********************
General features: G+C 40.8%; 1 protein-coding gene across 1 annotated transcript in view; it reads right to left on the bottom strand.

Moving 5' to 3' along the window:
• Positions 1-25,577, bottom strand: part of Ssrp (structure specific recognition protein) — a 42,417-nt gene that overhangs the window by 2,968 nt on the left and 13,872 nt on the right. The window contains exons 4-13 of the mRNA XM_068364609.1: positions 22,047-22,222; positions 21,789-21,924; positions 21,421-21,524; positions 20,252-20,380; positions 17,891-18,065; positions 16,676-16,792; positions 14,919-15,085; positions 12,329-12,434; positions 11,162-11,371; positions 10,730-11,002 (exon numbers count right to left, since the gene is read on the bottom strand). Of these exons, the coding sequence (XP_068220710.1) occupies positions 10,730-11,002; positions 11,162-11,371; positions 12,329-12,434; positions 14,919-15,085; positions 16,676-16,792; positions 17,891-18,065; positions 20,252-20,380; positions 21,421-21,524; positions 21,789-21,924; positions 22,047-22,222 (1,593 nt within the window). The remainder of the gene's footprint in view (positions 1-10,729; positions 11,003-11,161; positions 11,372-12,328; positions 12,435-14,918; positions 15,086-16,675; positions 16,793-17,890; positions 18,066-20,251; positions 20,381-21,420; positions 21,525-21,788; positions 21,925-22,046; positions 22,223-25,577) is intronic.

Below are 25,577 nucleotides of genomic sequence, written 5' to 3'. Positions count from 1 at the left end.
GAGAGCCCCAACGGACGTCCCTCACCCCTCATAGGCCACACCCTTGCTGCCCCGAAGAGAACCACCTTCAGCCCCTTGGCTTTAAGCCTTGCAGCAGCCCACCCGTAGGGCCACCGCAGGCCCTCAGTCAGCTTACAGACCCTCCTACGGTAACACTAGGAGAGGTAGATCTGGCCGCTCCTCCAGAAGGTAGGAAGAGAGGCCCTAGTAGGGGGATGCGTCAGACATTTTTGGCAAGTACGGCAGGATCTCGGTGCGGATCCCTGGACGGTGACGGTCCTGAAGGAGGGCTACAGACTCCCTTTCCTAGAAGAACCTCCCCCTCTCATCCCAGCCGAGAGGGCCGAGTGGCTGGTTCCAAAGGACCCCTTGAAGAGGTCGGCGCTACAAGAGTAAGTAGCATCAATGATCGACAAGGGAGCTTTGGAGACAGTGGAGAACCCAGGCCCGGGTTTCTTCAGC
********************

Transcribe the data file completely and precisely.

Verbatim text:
General features: G+C 40.8%; 1 protein-coding gene across 1 annotated transcript in view; it reads right to left on the bottom strand.

Moving 5' to 3' along the window:
• Positions 1-25,577, bottom strand: part of Ssrp (structure specific recognition protein) — a 42,417-nt gene that overhangs the window by 2,968 nt on the left and 13,872 nt on the right. The window contains exons 4-13 of the mRNA XM_068364609.1: positions 22,047-22,222; positions 21,789-21,924; positions 21,421-21,524; positions 20,252-20,380; positions 17,891-18,065; positions 16,676-16,792; positions 14,919-15,085; positions 12,329-12,434; positions 11,162-11,371; positions 10,730-11,002 (exon numbers count right to left, since the gene is read on the bottom strand). Of these exons, the coding sequence (XP_068220710.1) occupies positions 10,730-11,002; positions 11,162-11,371; positions 12,329-12,434; positions 14,919-15,085; positions 16,676-16,792; positions 17,891-18,065; positions 20,252-20,380; positions 21,421-21,524; positions 21,789-21,924; positions 22,047-22,222 (1,593 nt within the window). The remainder of the gene's footprint in view (positions 1-10,729; positions 11,003-11,161; positions 11,372-12,328; positions 12,435-14,918; positions 15,086-16,675; positions 16,793-17,890; positions 18,066-20,251; positions 20,381-21,420; positions 21,525-21,788; positions 21,925-22,046; positions 22,223-25,577) is intronic.

Below are 25,577 nucleotides of genomic sequence, written 5' to 3'. Positions count from 1 at the left end.
GAGAGCCCCAACGGACGTCCCTCACCCCTCATAGGCCACACCCTTGCTGCCCCGAAGAGAACCACCTTCAGCCCCTTGGCTTTAAGCCTTGCAGCAGCCCACCCGTAGGGCCACCGCAGGCCCTCAGTCAGCTTACAGACCCTCCTACGGTAACACTAGGAGAGGTAGATCTGGCCGCTCCTCCAGAAGGTAGGAAGAGAGGCCCTAGTAGGGGGATGCGTCAGACATTTTTGGCAAGTACGGCAGGATCTCGGTGCGGATCCCTGGACGGTGACGGTCCTGAAGGAGGGCTACAGACTCCCTTTCCTAGAAGAACCTCCCCCTCTCATCCCAGCCGAGAGGGCCGAGTGGCTGGTTCCAAAGGACCCCTTGAAGAGGTCGGCGCTACAAGAGTAAGTAGCATCAATGATCGACAAGGGAGCTTTGGAGACAGTGGAGAACCCAGGCCCGGGTTTCTTCAGC